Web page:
The perfect height of a table saw is the height that works best for you.

    As to DIY a mobile base out of wood, over the years I've done that on several tools and found most to be too bulky, too limiting and unable to meet my needs in the long run. All mt large tools are now on Bora mobile bases and the days of having to go back to tweak my DIY bases are a distant memory. And considering the cost of wood today, it's probably not much of a cost difference to buy vs. build
    “Travel is fatal to prejudice, bigotry, and narrow-mindedness..." - Mark Twain

  6. #6
    Join Date
    Jun 2003
    Location
    Wenatchee, WA
    Posts
    348
    Rod,

    I'd forgotten about that style. I think I know what you're referring to... but do you have any pics by chance?

    Julie,

    I took a closer look at the Bora series. Didn't realize they had expansion kits. I'll give them a try and see if that meets my needs. It'd definitely be easier than re-inventing the wheel (or base).
    Last edited by Monte Milanuk; 05-18-2022 at 4:08 PM.

  7. #7
    I used their 3550 with the extension for my table saw. With all wheels swiveling it can do a 360 in the space of the length of the equipment. For my small shop, something like that was a must. For the bandsaw and JP, I used their 3500. It's one of those, "Why didn't I do this from the start?" kind of things.
    “Travel is fatal to prejudice, bigotry, and narrow-mindedness..." - Mark Twain

  8. #8
    I have the bora on my unisaw (and a smaller one on my 14bx - I don't care for how this one sets the tool back to stationary).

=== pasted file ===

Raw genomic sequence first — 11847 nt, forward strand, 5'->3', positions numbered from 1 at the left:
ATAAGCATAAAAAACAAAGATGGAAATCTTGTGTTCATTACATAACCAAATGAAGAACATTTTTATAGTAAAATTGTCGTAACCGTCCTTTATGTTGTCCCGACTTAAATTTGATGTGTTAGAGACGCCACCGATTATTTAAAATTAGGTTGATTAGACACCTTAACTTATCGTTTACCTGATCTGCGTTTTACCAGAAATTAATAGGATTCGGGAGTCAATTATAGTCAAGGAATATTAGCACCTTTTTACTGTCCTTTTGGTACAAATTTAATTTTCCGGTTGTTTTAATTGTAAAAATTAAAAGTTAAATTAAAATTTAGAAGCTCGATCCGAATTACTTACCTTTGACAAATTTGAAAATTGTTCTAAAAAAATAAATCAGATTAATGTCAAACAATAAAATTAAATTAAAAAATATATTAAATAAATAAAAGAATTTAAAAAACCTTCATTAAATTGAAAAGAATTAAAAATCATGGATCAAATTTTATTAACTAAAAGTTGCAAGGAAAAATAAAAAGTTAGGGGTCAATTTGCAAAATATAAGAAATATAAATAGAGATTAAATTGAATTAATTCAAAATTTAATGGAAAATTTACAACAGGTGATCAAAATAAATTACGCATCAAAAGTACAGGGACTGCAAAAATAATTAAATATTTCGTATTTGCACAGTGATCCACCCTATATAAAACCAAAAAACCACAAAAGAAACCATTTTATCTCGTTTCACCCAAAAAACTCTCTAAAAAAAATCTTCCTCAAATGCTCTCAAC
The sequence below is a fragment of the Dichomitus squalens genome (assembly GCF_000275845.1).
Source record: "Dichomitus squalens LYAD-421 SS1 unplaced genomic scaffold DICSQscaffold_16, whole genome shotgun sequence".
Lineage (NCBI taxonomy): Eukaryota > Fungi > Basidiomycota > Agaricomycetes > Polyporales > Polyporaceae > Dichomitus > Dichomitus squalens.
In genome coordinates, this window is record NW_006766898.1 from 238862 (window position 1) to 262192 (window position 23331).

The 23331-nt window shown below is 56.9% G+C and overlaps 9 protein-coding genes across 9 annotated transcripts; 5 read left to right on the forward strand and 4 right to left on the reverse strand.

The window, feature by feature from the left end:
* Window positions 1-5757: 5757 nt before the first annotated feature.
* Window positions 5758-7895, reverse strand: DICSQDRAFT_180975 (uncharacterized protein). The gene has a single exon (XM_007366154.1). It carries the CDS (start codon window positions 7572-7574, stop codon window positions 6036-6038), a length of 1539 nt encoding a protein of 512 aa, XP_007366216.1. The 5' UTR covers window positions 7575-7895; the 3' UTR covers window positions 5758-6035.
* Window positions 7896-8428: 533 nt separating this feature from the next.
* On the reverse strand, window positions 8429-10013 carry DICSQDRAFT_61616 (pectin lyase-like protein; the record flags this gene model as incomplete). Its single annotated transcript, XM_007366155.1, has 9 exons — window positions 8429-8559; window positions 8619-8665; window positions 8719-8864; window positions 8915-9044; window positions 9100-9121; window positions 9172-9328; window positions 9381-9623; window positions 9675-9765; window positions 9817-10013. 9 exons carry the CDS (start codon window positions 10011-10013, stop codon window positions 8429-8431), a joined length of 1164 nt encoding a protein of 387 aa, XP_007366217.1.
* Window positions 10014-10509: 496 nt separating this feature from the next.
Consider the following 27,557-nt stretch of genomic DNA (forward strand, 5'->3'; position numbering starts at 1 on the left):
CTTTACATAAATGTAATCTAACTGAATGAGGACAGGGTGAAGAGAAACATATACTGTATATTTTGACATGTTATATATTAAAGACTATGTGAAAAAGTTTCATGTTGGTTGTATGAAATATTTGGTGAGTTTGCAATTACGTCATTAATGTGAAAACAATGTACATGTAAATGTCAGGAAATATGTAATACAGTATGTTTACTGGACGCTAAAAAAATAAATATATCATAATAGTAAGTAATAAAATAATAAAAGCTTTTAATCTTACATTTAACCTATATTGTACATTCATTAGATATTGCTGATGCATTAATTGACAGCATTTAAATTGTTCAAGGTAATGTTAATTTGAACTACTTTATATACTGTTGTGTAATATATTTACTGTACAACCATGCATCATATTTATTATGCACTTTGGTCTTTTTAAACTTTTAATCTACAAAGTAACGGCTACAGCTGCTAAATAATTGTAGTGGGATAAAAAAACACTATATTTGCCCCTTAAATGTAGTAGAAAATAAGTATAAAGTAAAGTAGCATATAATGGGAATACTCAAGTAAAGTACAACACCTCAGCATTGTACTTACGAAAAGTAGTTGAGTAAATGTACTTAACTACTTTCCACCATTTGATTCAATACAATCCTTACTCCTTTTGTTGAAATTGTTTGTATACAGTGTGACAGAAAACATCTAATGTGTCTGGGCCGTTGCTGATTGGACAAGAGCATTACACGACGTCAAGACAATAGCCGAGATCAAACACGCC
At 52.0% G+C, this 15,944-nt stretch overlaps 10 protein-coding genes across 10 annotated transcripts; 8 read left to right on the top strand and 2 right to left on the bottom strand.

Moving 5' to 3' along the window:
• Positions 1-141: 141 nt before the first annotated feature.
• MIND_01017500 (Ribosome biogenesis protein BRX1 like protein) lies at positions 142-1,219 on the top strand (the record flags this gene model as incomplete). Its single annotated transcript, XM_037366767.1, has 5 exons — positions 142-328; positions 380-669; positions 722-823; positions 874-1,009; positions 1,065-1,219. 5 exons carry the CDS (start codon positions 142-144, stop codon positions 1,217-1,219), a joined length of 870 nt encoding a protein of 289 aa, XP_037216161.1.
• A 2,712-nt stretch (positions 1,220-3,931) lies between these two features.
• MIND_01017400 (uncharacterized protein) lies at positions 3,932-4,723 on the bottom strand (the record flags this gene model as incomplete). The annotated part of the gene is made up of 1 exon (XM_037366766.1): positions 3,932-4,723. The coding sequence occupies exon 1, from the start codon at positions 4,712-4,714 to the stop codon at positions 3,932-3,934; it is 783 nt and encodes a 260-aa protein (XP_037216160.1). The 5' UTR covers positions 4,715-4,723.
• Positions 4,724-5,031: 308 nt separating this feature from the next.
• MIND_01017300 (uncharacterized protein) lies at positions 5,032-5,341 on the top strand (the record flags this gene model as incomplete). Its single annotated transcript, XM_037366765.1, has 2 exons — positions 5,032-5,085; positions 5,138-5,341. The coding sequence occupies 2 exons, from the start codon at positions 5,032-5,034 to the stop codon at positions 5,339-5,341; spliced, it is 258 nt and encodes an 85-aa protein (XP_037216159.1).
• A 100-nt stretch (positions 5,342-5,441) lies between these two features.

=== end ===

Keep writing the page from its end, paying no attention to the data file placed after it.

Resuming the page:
The bora on the unisaw works well enough. I initially bought the extension piece to support the legs on the right side of the 52" fence - don't do that, total waste. The other criticism is that the base takes the saw out of level (either front or back sits high, don't remember which). But other than that, it's sturdy and moves my saw around easily enough (which is near impossible otherwise).

  9. #9
    Join Date
    Jun 2003
    Location
    Wenatchee, WA
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    348
    Quote Originally Posted by John Kananis View Post
    The bora on the unisaw works well enough. I initially bought the extension piece to support the legs on the right side of the 52" fence - don't do that, total waste.
    I wasn't looking so much at the extension to support the right side legs... I have an Incra TS-LS 32 fence so it's not super long, though it could benefit from a little help on that end when I'm moving it around. I'm looking more at the expansion bars, that let you increase the overall foot print - supposedly out to as much as 78" long. What I have in mind is using the mobile base as the foundation for a cabinet style bottom for the TS (Ridgid 4512) and router table (in the left wing).

    Found the PM-3500 (heavy duty base) and expansion kit (PM-3050) online, got an order placed. We'll see how it works out.

  10. #10
    Quote Originally Posted by Monte Milanuk View Post
    Found the PM-3500 (heavy duty base) and expansion kit (PM-3050) online, got an order placed. We'll see how it works out.
    That's what I've got. My only problem is once the whole setup gets going, it can be a bit unwieldy, but that's because it's on a pitched floor (garage) and it tends to want to move toward the drain. I had Bora's PM-1000 under the bandsaw and I hated it. Now, with the 3500, it's so much easier to raise, lower and move around.
    “Travel is fatal to prejudice, bigotry, and narrow-mindedness..." - Mark Twain